Figure 1: Kaplan-Meier plots of disease-free survival (DFS) in all patients (A) and by adjuvant chemotherapy groups 0-3 cycles versus >3 cycles in addition to adjuvant vaginal brachytherapy (B). Abbreviations: adjuvant chemotherapy (ACT), disease-free survival (DFS), confidence interval (CI).

Table 1.  Clinical, pathological and treatment characteristics

Category

≤3 Cycles of Adjuvant Chemotherapy

n (%)

>3 Cycles of Adjuvant Chemotherapy

             n (%)

Total

23 (100%)

31 (100%)

Age

 

 

<60

9 (39.1%)

13 (41.9%)

60-70

7 (30.4%)

15 (48.4%)

>70

7 (30.4%)

3 (9.7%)

Histology

 

 

Endometroid

12 (52.2%)

10 (32.3%)

UPSC

6 (26.1%)

17 (54.8%)

Clear Cell

5 (21.7%)

4 (12.9%)

FIGO Stage

 

 

IB

15 (65.2%)

17 (54.8%)

II

8 (34.8%)

14 (45.2%)

Grade

 

 

1

5 (21.7%)

3 (9.7%)

2

3 (13.0%)

4 (12.9%)

3

15 (65.2%)

24 (77.4%)

LVSI

 

 

Present

6 (26.1%)

15 (48.4%)

Absent

17 (73.9%)

16 (51.6%)

Nodal Status

 

 

N0

23 (100%)

31 (100%)

N1

0 (0.0%)

0 (0.0%)

Lymphadenectomy

 

 

Performed

19 (82.6%)

29 (93.5%)

Not Performed

4 (17.4%)

2 (6.5%)

Chemotherapy Cycles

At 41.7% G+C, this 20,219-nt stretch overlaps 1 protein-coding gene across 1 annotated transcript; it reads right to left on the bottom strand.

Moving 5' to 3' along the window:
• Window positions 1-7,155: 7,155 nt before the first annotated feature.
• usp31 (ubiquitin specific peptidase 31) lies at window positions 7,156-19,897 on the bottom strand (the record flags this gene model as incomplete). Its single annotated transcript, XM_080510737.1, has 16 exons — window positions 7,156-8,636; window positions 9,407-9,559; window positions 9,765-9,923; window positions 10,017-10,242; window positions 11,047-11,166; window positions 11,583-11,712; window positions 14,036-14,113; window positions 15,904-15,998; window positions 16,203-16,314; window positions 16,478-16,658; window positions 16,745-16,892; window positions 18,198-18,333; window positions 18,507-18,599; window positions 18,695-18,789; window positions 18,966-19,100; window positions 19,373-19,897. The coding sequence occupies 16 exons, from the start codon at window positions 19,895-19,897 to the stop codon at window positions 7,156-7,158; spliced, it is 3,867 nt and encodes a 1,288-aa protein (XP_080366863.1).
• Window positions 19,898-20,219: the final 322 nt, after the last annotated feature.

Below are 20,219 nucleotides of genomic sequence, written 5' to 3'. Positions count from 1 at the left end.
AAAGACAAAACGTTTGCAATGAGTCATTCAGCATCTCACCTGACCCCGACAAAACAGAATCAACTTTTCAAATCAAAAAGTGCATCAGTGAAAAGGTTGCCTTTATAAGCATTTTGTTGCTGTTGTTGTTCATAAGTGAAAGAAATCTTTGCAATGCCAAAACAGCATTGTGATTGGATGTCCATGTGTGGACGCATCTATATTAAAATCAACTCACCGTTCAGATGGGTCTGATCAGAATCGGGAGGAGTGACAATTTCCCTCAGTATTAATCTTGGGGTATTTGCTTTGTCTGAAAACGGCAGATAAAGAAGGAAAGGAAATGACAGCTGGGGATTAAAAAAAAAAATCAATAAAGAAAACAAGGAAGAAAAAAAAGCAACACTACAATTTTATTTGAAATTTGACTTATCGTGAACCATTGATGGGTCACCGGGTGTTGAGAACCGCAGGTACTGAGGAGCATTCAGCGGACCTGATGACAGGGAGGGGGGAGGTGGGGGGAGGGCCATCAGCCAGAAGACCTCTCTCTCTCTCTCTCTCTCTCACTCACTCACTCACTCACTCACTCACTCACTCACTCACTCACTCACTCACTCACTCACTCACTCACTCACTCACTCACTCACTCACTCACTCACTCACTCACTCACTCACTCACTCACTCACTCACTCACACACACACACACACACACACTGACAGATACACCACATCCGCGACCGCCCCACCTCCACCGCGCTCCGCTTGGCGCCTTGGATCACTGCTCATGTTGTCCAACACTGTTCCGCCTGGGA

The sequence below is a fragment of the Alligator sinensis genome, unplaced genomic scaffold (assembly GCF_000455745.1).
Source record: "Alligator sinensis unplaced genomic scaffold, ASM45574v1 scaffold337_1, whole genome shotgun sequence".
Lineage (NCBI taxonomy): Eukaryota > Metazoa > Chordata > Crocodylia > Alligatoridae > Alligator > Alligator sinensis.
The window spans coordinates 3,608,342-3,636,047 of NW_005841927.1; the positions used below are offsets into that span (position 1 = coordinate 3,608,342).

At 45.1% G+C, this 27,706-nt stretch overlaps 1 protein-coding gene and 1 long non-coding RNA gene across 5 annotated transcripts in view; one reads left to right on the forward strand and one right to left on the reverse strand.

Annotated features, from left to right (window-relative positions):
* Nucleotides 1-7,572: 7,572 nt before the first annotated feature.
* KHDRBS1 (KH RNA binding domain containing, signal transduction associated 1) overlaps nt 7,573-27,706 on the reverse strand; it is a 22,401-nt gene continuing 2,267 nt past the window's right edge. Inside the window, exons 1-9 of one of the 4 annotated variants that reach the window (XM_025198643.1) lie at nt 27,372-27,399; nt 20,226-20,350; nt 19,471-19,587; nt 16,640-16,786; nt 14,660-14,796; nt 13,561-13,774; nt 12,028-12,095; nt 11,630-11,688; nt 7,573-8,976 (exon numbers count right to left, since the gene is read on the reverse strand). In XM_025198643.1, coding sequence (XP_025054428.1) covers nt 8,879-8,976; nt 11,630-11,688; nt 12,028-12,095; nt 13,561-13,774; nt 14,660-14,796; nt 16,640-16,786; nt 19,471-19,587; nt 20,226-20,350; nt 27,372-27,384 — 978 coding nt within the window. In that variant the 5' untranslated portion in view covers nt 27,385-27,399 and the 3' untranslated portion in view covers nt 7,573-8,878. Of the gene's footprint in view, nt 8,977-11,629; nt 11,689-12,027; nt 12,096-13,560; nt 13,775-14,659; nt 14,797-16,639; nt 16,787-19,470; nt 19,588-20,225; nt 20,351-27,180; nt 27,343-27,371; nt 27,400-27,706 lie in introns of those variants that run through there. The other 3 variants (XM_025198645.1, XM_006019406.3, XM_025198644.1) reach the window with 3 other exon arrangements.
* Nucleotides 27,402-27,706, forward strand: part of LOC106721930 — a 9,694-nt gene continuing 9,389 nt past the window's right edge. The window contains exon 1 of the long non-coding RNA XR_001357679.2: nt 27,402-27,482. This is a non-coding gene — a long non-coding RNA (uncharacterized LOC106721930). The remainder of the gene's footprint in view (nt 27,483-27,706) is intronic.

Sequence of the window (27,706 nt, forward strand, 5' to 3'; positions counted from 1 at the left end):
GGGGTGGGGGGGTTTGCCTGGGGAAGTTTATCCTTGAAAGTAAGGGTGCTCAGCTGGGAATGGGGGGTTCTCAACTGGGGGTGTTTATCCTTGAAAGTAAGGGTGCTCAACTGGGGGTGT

0

11 (47.8%)

0 (0.0%)

1

0 (0%)

0 (0.0%)

2

1 (4.3%)

0 (0.0%)

3

11 (47.8%)

0 (0.0%)

4

0 (0.0%)

6 (19.4%)

5

0 (0.0%)

2 (6.5%)

6

0 (0.0%)

22 (71.0%)

7

0 (0.0%)

0 (0.0%)

8

0 (0.0%)

1 (3.2%)

VBT Technique

 

 

HDR

15 (65.2%)

17 (54.8%)

LDR

8 (34.8%)

14 (45.2%)

Data are number (%).

Abbreviations: International Federation of Gynecology and Obstetrics (FIGO), Uterine Papillary and Serous Carcinoma (UPSC), Lymph vascular space invasion (LVSI), Vaginal Brachytherapy (VBT), High Dose Rate (HDR), Low Dose Rate (LDR)

Table 2.  Patient Outcomes

Outcome

≤3 Cycles of Adjuvant Chemotherapy

      n (%)

>3 Cycles of Adjuvant Chemotherapy

n (%)

p

Toxicity

 

 

   1.00

Yes

2 (8.7%)

2 (6.5%)

 

No

21 (91.3%)

29 (93.5%)

 

Disease Recurrence

 

 

-

Yes

2 (%)

5 (%)

 

No

21 (%)

26 (%)

 

Vital Status

 

 

-

Dead

0 (0.0%)

3 (9.7%)

 

Alive

23 (100%)

28 (%)

 

5-year Disease-Free Survival

87.5% (95% CI: 56.6-96.9%)

81.2% (95% CI: 53.8-93.2%)

    0.23

Data are number (%) unless otherwise specified. P: p-value from log-rank.

Abbreviations: Confidence Interval (CI)